Nearly all machine learning today involves supervised learning, in which the system is “trained” by providing specific examples of desired inputs and outputs identified by humans in advance. A very large database is developed, say ten million photos posted on the Internet, and then split into two sections, one a development database and the other a test database. Humans select a target, let’s say to identify all photos that contain a car image. Humans feed a large collection of verified pictures that contain a car image into a neural network (described below) that proceeds iteratively through the development database in millions of cycles, until eventually the system can identify photos with a car. The machine learning system is then tested using the test database to ensure the algorithms can achieve the same results with different photos. In many cases, but not all, machine learning can come close to or equal human efforts, but on a very much larger scale. Over time, with tweaking by programmers, and by making the database even bigger, using ever larger computing systems, the system will improve its performance, and in that sense, can learn. Supervised learning is one technique used to develop autonomous vehicles that need to be able to recognize objects around them, such as people, other cars, buildings, and lines on the pavement to guide them (see the chapter-ending case study).

In unsupervised learning, the same procedures are followed, but humans do not feed the system examples. Instead, the system is asked to process the development database and report whatever patterns it finds. For instance, in a seminal research effort often referred to “The Cat Paper,” researchers collected 10 million YouTube photos from videos and built an ML system that could detect human faces without labeling or “teaching” the machine with verified human face photos (Le et al., 2011). Researchers developed a brute force neu­ral network computer system composed of 1,000 machines with 16,000 core processors loaned by Google. The systems processors had a total of 1 billion connections to one another, creating a very large network that imitated on a small scale the neurons and synapses (connections) of a human brain. The result was a system that could detect human faces in photos, as well as cat faces and human bodies. The system was then tested on 22,000 object images on ImageNet (a large online visual database), and achieved a 16 percent accu­racy rate. In principle then, it is possible to create machine learning systems that can “teach themselves” about the world without human intervention. But there’s a long way to go: we wouldn’t want to use autonomous cars that were guided by systems with a 16 percent accuracy rate! Nevertheless, this research was a 75 percent improvement over previous efforts.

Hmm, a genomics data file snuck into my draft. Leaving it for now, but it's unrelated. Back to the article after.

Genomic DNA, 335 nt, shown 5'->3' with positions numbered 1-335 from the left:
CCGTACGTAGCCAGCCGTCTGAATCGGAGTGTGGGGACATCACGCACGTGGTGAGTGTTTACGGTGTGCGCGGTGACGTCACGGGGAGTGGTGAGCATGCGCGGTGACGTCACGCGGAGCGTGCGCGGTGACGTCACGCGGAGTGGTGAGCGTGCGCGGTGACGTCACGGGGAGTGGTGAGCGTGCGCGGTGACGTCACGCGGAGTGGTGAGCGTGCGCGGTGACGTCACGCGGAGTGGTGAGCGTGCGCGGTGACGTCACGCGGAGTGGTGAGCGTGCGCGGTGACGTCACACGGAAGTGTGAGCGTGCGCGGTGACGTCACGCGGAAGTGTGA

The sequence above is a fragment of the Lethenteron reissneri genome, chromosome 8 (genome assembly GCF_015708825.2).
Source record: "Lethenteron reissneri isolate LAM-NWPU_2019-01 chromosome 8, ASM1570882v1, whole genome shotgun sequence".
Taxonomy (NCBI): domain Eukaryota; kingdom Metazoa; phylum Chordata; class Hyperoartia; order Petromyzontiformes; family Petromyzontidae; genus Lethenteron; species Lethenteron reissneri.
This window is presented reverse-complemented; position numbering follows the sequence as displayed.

To put this in perspective, a one-year-old human baby can recognize faces, cats, tables, doors, windows, and hundreds of other objects it has been exposed to, and continuously catalogs new experiences that it seeks out by itself for rec­ognition in the future. But babies have a huge computational advantage over our biggest ML research systems. The human adult brain has an estimated 84 billion neurons, each with over 10,000 connections to other neurons (synapses), and over one trillion total connections in its network (brain). Modern homo sapiens have been programed (by nature) for an estimated 300,000 years, and their pre­decessors for 2.5 million years. For these reasons, machine learning is applicable today in a very limited number of situations where there are very large data­bases and computing facilities, most desired outcomes are already defined by humans, the output is binary (0,1), and where there is a very talented and large group of software and system engineers working the problem.

Source: Laudon Kenneth C., Laudon Jane Price (2020), Management Information Systems: Managing the Digital Firm, Pearson; 16th edition.